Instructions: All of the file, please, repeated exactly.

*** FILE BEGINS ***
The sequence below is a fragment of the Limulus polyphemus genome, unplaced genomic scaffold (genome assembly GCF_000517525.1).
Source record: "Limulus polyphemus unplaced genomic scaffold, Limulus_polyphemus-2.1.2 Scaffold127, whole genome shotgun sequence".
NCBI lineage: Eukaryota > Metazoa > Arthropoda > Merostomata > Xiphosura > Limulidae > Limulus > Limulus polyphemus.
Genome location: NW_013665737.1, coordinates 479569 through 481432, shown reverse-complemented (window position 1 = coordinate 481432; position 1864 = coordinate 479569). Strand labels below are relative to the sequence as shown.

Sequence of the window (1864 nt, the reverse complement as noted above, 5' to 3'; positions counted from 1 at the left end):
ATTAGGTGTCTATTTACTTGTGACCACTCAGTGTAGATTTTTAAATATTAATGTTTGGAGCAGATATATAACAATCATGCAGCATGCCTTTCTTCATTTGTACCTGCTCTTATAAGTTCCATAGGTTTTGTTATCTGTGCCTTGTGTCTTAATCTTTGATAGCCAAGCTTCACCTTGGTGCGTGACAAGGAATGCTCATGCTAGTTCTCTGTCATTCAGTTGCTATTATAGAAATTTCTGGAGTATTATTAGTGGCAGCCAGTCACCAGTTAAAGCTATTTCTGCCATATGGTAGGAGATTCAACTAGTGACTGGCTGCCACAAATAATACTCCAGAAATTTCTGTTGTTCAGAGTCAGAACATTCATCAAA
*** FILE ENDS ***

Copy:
The sequence below is a fragment of the Limulus polyphemus genome, unplaced genomic scaffold (genome assembly GCF_000517525.1).
Source record: "Limulus polyphemus unplaced genomic scaffold, Limulus_polyphemus-2.1.2 Scaffold127, whole genome shotgun sequence".
NCBI lineage: Eukaryota > Metazoa > Arthropoda > Merostomata > Xiphosura > Limulidae > Limulus > Limulus polyphemus.
Genome location: NW_013665737.1, coordinates 479569 through 481432, shown reverse-complemented (window position 1 = coordinate 481432; position 1864 = coordinate 479569). Strand labels below are relative to the sequence as shown.

Sequence of the window (1864 nt, the reverse complement as noted above, 5' to 3'; positions counted from 1 at the left end):
ATTAGGTGTCTATTTACTTGTGACCACTCAGTGTAGATTTTTAAATATTAATGTTTGGAGCAGATATATAACAATCATGCAGCATGCCTTTCTTCATTTGTACCTGCTCTTATAAGTTCCATAGGTTTTGTTATCTGTGCCTTGTGTCTTAATCTTTGATAGCCAAGCTTCACCTTGGTGCGTGACAAGGAATGCTCATGCTAGTTCTCTGTCATTCAGTTGCTATTATAGAAATTTCTGGAGTATTATTAGTGGCAGCCAGTCACCAGTTAAAGCTATTTCTGCCATATGGTAGGAGATTCAACTAGTGACTGGCTGCCACAAATAATACTCCAGAAATTTCTGTTGTTCAGAGTCAGAACATTCATCAAA